According to many scientists and clinicians, antimicrobial resistance is one of the greatest threats to human health worldwide. However, without a clear understanding of the vital role of antimicrobials, and more specifically, antibiotics in modern life, a statement like ‘antimicrobial resistance is the greatest threat to human health worldwide’ may seem like hyperbole.
The discovery of antibiotics in the 1930s fundamentally transformed the way physicians care for patients. Treatment-focused approaches based on antibiotic use allowed physicians to save countless lives.
Since then, we have seen the top causes of mortality in humans change from things like kidney disease, gastrointestinal infections, and pneumonia to cancer and heart disease. More than eight decades later, the medical advances enabled by antibiotics are now threatened by rising antibiotic resistance. Without effective medications to treat infections, many fields of medicine will be hindered. Care of the critically ill, surgery, transplant medicine, neonatology, and the treatment of cancer patients, among others. Our ability to respond to national security threats like bioterrorism or pandemics will also be affected.
The causes of antimicrobial resistance are multifactorial and complicated. Chief among them is the lack of antibiotic stewardship. According to the Centers for Disease Control and Prevention (CDC), antibiotic stewardship is the effort to measure and improve how antibiotics are prescribed by clinicians and used by patients. Improving antibiotic prescribing and use is critical to effectively treat infections, protect patients from harms caused by unnecessary antibiotic use, and combat antibiotic resistance.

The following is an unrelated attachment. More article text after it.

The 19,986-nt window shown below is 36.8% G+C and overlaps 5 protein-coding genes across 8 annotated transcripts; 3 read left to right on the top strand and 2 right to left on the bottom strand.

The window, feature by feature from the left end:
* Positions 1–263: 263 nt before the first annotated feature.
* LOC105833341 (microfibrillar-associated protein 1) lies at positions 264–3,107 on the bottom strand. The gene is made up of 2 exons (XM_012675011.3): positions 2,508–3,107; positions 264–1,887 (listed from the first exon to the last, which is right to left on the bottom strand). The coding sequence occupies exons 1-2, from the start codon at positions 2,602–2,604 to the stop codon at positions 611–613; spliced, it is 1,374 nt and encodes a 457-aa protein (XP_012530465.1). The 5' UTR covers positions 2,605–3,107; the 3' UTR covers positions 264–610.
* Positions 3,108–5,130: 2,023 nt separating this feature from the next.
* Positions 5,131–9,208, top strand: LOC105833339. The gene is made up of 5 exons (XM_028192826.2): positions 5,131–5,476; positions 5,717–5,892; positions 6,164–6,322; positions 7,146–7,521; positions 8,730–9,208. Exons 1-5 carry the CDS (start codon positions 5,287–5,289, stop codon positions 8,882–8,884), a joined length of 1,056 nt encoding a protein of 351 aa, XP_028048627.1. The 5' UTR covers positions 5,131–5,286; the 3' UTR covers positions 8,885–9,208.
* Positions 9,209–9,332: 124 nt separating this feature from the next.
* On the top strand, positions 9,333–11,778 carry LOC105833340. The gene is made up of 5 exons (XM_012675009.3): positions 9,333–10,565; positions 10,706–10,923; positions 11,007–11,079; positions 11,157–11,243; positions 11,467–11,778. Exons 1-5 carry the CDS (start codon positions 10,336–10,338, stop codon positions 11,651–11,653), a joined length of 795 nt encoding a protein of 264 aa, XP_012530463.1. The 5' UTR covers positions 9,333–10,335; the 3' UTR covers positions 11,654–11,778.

The CDC lists four primary efforts to address antibiotic stewardship in an outpatient setting. They are: 1 – a means to measure antibiotic prescribing, 2 – improve antibiotic prescribing by clinicians and use by patients so that antibiotics are prescribed and used when needed, 3- minimize misdiagnoses or delayed diagnoses leading to underuse of antibiotics, and 4- ensure that the right drug, dose, and duration are selected when antibiotics are needed.
Over the last 10-20 years, the medical community and general public in developed nations worldwide have made considerable gains in the implementation of antibiotic stewardship. For example, there has been a concerted effort to increase awareness about the inappropriateness of prescribing and using antibiotics to treat viral infections. At JASE, we strive to continue this trend while empowering our patients to care for themselves when access to appropriate and timely medical treatment may not be available.